6825 East Hampden Avenue, Suite 201
Denver, CO 80224
7180 East Orchard Rd Suite 301
Centennial, CO 80111
Dr. Gregory J. Hunter D.D.S.
607 25 Raod, #100
Grand Junction, CO, 81505
Grand Junction Oral Surgery Assoc.
2532 Pattererson Road Suite 10
Grand Junction, CO, 81505
Sedona Dental Office
Suite 170 905 West 124 Th Avenue
Denver, CO, 80234
Jill L. Sumner, D.M.D.
2993 S Peoria St. Suite 210
Aurora, CO, 80014
The most common complaint associated with crowns is that they look "opaque," "lifeless," and "fake" compared to natural teeth. Do you need an expensive dental makeover to solve the problem? No!
The appearance of a crown is affected by many factors, but ultimately, the final result is determined by how the crown reacts with light. Natural teeth have a high degree of translucency, which means a certain amount of light passes through the tooth. The result of this is that the tooth appears to have depth and vitality.
Traditionally, crowns are made of two materials:
Generally, it is this type of crown that can appear opaque. The reason for this is that while porcelain is very translucent and lets light travel easily through it, no light can pass through the underlying metal. In order to prevent the metal color from showing through the porcelain, which would make the crown seem dark or gray, the metal has to be "masked out" with an opaquing material. It is this masking or opaquing that can affect the final appearance, giving rise to the opaque or lifeless look.
The answer is no. One thing that can be done to improve the appearance is to remove the metal margin that goes around the crown. By keeping the metal inside the crown and having porcelain at the junction between the crown and the tooth, the "black line" appearance at the gum line can be eliminated, thereby increasing the translucency in this area. It also is necessary to have an adequate thickness of porcelain over the metal substructure. If the metal that has been masked out is too close to the outer surface of the crown, the appearance of depth is lost. What it mostly comes down to, however, is the skill level and artistry of the technician who is making the crown. When done correctly, porcelain crowns with a metal substructure can give you the best of both worlds without the expense of an extreme makeover. They can be made to exactly match your other teeth while still appearing lifelike, and since there is metal in it, they have increased strength.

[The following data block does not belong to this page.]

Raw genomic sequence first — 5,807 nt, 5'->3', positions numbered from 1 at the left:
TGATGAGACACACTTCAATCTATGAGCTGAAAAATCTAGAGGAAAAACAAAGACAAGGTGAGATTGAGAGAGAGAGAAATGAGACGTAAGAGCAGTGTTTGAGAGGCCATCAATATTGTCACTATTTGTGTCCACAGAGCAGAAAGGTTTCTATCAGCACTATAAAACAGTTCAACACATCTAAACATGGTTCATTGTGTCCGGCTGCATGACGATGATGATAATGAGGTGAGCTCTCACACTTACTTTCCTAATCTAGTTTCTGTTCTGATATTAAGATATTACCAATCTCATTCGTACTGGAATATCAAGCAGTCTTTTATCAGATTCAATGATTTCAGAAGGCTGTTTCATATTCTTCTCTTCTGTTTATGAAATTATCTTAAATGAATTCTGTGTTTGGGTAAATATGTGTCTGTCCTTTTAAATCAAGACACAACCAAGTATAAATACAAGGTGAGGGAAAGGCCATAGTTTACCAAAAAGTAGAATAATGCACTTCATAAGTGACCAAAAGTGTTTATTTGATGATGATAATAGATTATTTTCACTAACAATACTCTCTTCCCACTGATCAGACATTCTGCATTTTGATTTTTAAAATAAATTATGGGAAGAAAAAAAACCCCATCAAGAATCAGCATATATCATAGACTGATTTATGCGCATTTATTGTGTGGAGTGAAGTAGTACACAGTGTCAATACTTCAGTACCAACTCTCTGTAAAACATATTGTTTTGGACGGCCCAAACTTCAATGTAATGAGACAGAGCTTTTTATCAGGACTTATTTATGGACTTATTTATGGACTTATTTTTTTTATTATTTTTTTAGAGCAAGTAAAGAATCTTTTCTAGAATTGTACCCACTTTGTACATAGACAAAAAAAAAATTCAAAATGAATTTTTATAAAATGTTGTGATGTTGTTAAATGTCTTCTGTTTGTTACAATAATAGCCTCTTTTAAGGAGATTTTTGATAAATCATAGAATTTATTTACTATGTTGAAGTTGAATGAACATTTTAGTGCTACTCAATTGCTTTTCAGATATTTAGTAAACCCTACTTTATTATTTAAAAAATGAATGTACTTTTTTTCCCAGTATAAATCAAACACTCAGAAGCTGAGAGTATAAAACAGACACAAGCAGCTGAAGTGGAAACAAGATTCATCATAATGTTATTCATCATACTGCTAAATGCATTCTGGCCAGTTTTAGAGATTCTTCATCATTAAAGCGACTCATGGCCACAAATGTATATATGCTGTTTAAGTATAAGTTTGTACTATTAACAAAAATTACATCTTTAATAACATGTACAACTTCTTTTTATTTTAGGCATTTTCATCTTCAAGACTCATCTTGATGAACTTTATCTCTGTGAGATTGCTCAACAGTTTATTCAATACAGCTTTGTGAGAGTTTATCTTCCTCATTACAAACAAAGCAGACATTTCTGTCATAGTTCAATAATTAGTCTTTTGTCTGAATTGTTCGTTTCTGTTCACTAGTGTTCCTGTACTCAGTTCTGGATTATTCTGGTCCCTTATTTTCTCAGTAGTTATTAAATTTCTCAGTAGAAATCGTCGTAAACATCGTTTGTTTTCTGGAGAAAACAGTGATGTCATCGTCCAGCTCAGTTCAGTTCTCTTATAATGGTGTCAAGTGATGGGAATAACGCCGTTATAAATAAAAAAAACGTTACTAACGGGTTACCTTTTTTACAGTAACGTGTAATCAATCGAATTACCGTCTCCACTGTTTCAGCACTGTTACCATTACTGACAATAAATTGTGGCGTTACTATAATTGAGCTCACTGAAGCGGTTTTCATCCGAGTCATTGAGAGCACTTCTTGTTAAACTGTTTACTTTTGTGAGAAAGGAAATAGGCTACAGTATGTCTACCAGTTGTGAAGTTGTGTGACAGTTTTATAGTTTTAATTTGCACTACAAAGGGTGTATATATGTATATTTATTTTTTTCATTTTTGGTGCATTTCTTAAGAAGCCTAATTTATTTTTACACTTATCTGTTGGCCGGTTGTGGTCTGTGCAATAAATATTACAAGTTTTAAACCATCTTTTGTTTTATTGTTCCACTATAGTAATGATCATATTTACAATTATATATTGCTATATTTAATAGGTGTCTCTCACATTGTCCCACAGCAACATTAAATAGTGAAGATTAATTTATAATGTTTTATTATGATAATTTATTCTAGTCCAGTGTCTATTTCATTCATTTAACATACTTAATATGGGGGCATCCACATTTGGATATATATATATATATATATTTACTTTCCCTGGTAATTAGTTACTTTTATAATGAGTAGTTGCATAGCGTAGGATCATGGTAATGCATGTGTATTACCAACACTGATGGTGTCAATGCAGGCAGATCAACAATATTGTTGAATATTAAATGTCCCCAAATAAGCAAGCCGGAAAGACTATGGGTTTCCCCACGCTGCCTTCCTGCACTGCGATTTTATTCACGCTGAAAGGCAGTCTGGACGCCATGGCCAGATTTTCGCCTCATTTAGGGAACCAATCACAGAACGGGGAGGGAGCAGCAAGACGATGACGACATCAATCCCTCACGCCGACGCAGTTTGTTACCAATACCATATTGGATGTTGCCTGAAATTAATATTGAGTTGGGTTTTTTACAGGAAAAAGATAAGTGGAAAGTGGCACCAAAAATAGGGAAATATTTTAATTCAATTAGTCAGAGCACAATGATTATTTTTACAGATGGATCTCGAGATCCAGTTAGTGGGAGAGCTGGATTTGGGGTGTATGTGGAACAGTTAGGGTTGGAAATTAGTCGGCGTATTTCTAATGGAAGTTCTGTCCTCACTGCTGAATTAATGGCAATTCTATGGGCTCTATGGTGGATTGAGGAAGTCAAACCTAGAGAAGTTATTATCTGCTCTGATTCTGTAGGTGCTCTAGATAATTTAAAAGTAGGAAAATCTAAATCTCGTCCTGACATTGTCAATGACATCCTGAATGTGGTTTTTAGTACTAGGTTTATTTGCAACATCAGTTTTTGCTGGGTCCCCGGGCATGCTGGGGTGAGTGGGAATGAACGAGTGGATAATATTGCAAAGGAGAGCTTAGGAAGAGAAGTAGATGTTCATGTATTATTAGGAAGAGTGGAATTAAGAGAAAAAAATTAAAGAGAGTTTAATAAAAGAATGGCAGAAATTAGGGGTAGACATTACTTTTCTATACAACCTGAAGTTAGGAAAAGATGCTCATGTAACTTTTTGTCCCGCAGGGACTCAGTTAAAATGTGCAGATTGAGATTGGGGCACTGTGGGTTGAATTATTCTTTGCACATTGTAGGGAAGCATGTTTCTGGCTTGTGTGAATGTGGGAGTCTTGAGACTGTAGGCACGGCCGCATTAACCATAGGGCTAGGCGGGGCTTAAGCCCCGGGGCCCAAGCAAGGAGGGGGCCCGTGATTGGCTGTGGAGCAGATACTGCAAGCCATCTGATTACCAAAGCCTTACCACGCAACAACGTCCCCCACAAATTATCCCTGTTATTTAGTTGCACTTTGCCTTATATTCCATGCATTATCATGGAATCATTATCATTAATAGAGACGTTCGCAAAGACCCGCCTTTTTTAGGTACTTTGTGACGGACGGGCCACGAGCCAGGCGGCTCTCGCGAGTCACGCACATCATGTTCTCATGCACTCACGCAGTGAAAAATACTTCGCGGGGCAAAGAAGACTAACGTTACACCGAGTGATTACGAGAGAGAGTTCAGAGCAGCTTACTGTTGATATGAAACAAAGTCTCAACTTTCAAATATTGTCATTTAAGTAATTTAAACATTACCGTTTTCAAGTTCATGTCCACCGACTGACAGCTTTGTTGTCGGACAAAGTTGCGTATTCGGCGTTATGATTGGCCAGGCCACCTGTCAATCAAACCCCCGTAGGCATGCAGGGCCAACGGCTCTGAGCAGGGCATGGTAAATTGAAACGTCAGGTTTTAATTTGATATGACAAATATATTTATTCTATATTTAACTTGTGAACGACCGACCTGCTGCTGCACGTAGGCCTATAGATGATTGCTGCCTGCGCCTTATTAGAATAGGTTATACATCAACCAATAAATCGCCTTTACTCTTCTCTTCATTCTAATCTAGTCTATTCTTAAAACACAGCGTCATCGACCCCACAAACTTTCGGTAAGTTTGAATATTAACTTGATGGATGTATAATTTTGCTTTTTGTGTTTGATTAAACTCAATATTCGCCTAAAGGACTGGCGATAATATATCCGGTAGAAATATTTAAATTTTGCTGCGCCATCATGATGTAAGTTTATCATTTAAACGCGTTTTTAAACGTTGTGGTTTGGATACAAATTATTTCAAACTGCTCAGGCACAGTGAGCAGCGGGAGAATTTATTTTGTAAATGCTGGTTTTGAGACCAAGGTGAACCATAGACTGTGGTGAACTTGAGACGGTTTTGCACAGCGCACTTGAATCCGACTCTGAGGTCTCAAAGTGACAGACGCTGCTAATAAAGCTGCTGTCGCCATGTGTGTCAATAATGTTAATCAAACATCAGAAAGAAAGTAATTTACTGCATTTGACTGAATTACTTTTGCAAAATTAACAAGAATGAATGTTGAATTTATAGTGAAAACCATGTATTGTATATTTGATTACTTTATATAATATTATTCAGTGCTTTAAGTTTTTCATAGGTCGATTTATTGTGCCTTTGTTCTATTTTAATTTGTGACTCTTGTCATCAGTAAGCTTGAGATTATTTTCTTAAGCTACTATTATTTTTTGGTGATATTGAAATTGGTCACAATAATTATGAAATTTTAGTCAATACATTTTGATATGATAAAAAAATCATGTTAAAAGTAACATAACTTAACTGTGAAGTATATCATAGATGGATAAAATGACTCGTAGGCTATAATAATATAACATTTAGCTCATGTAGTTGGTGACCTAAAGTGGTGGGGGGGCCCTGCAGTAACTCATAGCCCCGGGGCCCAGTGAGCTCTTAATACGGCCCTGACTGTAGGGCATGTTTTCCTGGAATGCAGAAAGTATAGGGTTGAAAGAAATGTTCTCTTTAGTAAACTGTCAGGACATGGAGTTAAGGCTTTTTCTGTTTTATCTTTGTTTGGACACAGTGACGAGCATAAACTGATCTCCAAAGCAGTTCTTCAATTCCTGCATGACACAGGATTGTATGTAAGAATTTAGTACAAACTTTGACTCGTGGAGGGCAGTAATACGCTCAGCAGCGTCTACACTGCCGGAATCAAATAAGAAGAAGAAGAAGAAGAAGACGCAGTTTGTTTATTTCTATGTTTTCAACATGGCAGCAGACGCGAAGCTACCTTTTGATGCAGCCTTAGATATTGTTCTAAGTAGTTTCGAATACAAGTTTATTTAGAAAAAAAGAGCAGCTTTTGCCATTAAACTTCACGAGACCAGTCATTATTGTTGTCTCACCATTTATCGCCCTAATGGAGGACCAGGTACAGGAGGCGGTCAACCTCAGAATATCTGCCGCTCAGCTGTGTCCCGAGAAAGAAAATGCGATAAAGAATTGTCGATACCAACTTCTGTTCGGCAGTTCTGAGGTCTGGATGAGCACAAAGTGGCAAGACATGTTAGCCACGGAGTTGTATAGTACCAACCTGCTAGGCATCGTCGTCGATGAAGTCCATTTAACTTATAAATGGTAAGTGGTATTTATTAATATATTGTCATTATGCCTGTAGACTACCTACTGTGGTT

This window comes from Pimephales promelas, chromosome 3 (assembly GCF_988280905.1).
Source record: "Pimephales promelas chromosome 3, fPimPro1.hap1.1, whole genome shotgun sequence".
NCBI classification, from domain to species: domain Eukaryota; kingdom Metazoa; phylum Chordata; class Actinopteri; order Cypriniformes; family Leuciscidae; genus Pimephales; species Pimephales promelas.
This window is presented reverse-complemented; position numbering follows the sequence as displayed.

Today, there are dental crowns available that do not require a metal substructure and are made of only porcelain. Depending on the specific type, they get their strength either from the bond to the remaining tooth structure or from a dense tooth colored substructure. Since there is no metal, these types of dental crowns allow more light to pass through, which enables them to have more depth and vitality, much like natural teeth. So why isn't this type of crown used all the time? The main reason is that they are not as strong as crowns with a metal substructure. So, if a person grinds their teeth, these crowns have a greater risk of fracture. Another reason why an all-ceramic dental crown cannot be used in all situations is if the underlying tooth structure itself is dark. Very dark teeth are difficult to mask with these types of crowns because of their translucency. In these instances, the dark color may show through the crown. So, for situations where a lot of force will be placed on the teeth (such as grinding habits) or if a tooth is really dark, a well-made porcelain crown with a metal substructure may be a better restoration.
By Greggory Kinzer, DDS, MSD
There are many cosmetic dentistry options available today that dentists can use to replace missing teeth. The decision to use one instead of another depends on many factors. The best cosmetic dentistry treatment option can be different from person to person or from one area to another in the same mouth.
The purpose of this article is to list the major treatment choices and some of the key factors involved in the cosmetic dentistry treatment decision.
There are four major categories of restorations available for single tooth replacement: